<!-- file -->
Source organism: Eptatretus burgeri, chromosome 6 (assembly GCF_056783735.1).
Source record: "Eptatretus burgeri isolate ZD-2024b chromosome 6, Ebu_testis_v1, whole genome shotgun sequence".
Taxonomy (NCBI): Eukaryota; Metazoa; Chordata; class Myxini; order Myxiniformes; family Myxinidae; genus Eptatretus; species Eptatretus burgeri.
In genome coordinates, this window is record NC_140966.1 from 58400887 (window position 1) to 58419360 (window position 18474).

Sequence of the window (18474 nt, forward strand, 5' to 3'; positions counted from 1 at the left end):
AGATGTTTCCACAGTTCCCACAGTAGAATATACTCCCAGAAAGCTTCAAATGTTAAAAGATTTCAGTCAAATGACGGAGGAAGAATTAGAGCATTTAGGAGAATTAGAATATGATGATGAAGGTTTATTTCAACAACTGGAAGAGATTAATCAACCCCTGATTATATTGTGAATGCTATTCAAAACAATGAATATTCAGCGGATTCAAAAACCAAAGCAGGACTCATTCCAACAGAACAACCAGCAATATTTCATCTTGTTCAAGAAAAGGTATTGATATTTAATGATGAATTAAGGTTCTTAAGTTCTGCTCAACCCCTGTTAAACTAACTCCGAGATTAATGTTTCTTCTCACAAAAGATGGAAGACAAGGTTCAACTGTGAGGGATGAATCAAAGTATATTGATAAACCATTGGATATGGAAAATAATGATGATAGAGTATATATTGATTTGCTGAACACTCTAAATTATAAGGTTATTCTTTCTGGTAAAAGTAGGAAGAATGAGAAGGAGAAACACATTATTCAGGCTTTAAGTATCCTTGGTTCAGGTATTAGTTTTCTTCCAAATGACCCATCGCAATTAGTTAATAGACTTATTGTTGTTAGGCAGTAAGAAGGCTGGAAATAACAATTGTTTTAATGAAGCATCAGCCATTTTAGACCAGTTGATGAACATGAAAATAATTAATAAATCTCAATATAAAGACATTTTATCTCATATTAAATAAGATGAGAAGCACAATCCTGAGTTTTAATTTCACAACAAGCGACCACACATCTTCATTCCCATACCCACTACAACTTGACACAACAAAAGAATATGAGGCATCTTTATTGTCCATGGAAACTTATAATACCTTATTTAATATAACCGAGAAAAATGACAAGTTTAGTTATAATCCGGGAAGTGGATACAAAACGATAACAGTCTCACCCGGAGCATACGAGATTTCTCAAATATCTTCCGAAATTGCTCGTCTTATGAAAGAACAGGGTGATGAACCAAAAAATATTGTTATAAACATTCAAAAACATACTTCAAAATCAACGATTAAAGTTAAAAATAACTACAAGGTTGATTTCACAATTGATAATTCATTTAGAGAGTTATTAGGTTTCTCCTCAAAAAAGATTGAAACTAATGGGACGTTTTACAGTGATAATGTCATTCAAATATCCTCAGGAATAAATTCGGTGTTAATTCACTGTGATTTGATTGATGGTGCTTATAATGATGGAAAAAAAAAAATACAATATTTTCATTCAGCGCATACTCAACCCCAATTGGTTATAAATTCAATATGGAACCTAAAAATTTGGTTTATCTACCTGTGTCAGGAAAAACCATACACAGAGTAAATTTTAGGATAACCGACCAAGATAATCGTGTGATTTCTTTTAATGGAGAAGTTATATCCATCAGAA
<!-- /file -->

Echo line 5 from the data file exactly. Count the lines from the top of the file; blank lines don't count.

Sequence of the window (18474 nt, forward strand, 5' to 3'; positions counted from 1 at the left end):